Eben N. Broadbent is an Assistant Professor in the Department of Geography at the University of Alabama - Tuscaloosa, where he is also the co-director of the Spatial Ecology and Conservation (SPEC) Lab ( ). Prior to this he was a joint postdoctoral fellow at the Woods Institute for the Environment at Stanford University ( and the Smithsonian Conservation Biology Institution ( His current research is based in the Osa and Golfito region of Southwest Costa Rica ( / under the guidance of Dr. Dirzo (Dept. of Biology, Stanford University), where he has collaborated with an excellent team including Angelica M. Almeyda Zambrano, Lucia Morales Barquero, Sandra L. Almeyda Zambrano, Carlos Alberto Quispe Gil, and many others, for efforts related to the marine and terrestrial ecosystems. In addition to coordinating field workshops, questionnaires, surveys, and participatory mapping efforts, he lead the remote sensing and spatial analysis of the terrestrial ecosystems of the Osa Peninsula and Golfito study area, developing new techniques merging image segmentation with spectral analysis. An upcoming research focus of the project will be linking environmental changes with human health impacts, in collaboration with Dr. Gaffiken (School of Medicine, Stanford University), and developing coupled human-environment monitoring approaches. From 2012-2013, he served as a postdoctoral fellow affiliated with the Smithsonian Conservation Biology Institution and Harvard Forest, Harvard University developing future scenarios through an iterative stakeholder driven process and creating approaches to then simulating them through coupling numerical models of land use change, forest succession and disturbance and ecosystem services (InVEST). Prior to this he was a Fellow in the Sustainability Science Program of the Harvard Kennedy School, based at Harvard's Organismic and Evolutionary Biology Department where his faculty host was Prof. Noel Michele Holbrook. He is a forest ecologist (UVM BS 2000, UFL MS 2005) and received his PhD from the Department of Biology at Stanford University in 2012, where he was a Department of Energy Global Change Education Project Doctoral Research Fellow. His dissertation is titled "Forest dynamics across temporal and spatial scales". Given the broad nature of this study area my dissertation chapters encompass: (1) using Landsat imagery to assess forest fragmentation and edge effects over the Brazilian Amazon, (2) using Quickbird satellite imagery to assess limitations to methods for biomass calculation through automated crown delineation in lowland Bolivia, and (3) fusing airborne waveform LiDAR with hyperspectral imagery to model climate-productivity interactions within a tropical forest located on a elevation gradient in Hawaii. He obtained his masters in forestry from the University of Florida, where he was advised by Daniel Zarin, linking field measurements of forest regeneration in selective logging tree fall gaps in Bolivia with spectral unmixing of ASTER satellite imagery. Before starting his PhD he was a researcher in the Department of Global Ecology at the Carnegie Institution for Science, and prior to his MS, worked at the Instituto Boliviano de Investigación Forestal, and at Hudsonia, Ltd. based at Bard College. He began working in the tropics while earning his BS in botany where he investigated niche partitioning among cloud forest epiphytes. In one recent project he fuses airborne waveform LiDAR with hyperspectral imagery to model climate-productivity interactions within a tropical forest in Hawaii. For this research he was awarded a Department of Energy Global Change Education Project Doctoral Research Fellowship and a NSF Doctoral Dissertation Improvement Grant. Over the last decade he has conducted research focusing on the tropics, including in the Brazilian, Bolivian, and Peruvian Amazon, Indonesia, Costa Rica, and Mexico, but also including work in California, and currently, in his childhood forests of Vermont. He is involved in projects linking social sciences with forest ecology and remote sensing, including trying to understand feedbacks between soil fertility and land use decision making in the context of rapid infrastructure development in the Amazon with a goal to improve the sustainability of agricultural practices.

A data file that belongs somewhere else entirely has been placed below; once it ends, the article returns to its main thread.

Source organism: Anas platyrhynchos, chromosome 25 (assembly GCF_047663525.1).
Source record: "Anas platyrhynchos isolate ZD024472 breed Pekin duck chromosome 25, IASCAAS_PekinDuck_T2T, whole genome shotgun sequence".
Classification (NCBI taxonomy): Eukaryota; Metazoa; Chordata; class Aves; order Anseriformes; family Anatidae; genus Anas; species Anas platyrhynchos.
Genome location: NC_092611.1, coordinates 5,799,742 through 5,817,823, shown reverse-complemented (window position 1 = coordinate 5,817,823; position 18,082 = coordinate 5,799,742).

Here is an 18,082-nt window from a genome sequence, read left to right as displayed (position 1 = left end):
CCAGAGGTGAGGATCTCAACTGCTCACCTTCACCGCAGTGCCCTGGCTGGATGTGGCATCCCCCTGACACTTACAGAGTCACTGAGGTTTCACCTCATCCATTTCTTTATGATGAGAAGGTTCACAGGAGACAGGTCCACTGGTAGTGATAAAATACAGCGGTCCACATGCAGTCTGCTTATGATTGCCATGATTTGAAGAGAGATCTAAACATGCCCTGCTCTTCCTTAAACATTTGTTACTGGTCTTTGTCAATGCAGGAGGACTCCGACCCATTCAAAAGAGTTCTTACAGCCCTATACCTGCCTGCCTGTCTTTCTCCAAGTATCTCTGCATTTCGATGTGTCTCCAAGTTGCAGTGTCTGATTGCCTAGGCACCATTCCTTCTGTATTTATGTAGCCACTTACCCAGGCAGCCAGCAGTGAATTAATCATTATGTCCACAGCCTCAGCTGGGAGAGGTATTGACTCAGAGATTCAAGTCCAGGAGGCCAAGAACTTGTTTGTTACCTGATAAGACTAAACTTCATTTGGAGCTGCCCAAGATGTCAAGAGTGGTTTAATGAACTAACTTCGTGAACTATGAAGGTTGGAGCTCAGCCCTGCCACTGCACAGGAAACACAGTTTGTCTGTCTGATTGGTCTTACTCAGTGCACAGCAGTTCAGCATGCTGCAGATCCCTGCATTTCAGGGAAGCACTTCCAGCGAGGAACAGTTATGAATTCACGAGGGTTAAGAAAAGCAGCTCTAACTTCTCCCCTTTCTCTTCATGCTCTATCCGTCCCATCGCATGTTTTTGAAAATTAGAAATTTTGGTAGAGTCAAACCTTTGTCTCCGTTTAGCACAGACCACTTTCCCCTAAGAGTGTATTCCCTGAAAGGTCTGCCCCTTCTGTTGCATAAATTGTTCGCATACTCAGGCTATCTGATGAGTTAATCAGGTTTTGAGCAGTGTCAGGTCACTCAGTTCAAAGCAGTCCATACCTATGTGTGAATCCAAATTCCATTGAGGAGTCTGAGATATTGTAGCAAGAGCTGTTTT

Co-authors (489)

Other IDs